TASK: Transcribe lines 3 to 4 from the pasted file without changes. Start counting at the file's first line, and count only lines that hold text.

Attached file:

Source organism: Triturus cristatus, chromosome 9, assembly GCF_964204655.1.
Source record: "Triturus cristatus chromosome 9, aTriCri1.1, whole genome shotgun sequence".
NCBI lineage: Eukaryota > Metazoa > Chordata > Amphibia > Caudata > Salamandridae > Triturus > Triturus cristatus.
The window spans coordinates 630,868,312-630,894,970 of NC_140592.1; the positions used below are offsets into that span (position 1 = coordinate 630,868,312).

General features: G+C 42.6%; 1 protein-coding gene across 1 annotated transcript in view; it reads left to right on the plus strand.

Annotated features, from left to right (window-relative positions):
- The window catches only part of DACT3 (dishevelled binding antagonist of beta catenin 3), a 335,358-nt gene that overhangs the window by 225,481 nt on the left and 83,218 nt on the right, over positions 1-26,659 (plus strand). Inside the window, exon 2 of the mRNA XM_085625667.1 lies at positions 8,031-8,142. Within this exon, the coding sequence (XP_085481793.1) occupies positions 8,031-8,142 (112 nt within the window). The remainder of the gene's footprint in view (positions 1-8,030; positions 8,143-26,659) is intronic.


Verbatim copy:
NCBI lineage: Eukaryota > Metazoa > Chordata > Amphibia > Caudata > Salamandridae > Triturus > Triturus cristatus.
The window spans coordinates 630,868,312-630,894,970 of NC_140592.1; the positions used below are offsets into that span (position 1 = coordinate 630,868,312).